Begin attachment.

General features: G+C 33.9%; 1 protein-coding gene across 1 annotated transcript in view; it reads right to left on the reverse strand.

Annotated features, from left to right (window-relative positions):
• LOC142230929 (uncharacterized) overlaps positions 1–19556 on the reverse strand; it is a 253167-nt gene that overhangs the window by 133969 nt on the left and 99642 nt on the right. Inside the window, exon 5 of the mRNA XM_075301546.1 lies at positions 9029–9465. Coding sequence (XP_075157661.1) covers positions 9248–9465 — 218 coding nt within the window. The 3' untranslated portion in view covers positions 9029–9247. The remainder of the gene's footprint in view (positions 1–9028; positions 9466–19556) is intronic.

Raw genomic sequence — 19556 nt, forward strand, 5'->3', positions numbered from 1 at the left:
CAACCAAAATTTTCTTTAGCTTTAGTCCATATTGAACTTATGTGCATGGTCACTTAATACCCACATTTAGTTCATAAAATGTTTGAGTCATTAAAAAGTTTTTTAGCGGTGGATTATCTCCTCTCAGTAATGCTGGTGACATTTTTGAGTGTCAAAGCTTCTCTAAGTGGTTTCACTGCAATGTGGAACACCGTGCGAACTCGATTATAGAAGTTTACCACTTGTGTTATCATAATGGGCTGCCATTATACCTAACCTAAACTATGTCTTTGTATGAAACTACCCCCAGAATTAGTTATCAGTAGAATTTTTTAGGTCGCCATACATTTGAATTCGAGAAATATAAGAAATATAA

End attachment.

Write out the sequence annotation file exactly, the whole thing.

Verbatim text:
General features: G+C 33.9%; 1 protein-coding gene across 1 annotated transcript in view; it reads right to left on the reverse strand.

Annotated features, from left to right (window-relative positions):
• LOC142230929 (uncharacterized) overlaps positions 1–19556 on the reverse strand; it is a 253167-nt gene that overhangs the window by 133969 nt on the left and 99642 nt on the right. Inside the window, exon 5 of the mRNA XM_075301546.1 lies at positions 9029–9465. Coding sequence (XP_075157661.1) covers positions 9248–9465 — 218 coding nt within the window. The 3' untranslated portion in view covers positions 9029–9247. The remainder of the gene's footprint in view (positions 1–9028; positions 9466–19556) is intronic.

Raw genomic sequence — 19556 nt, forward strand, 5'->3', positions numbered from 1 at the left:
CAACCAAAATTTTCTTTAGCTTTAGTCCATATTGAACTTATGTGCATGGTCACTTAATACCCACATTTAGTTCATAAAATGTTTGAGTCATTAAAAAGTTTTTTAGCGGTGGATTATCTCCTCTCAGTAATGCTGGTGACATTTTTGAGTGTCAAAGCTTCTCTAAGTGGTTTCACTGCAATGTGGAACACCGTGCGAACTCGATTATAGAAGTTTACCACTTGTGTTATCATAATGGGCTGCCATTATACCTAACCTAAACTATGTCTTTGTATGAAACTACCCCCAGAATTAGTTATCAGTAGAATTTTTTAGGTCGCCATACATTTGAATTCGAGAAATATAAGAAATATAA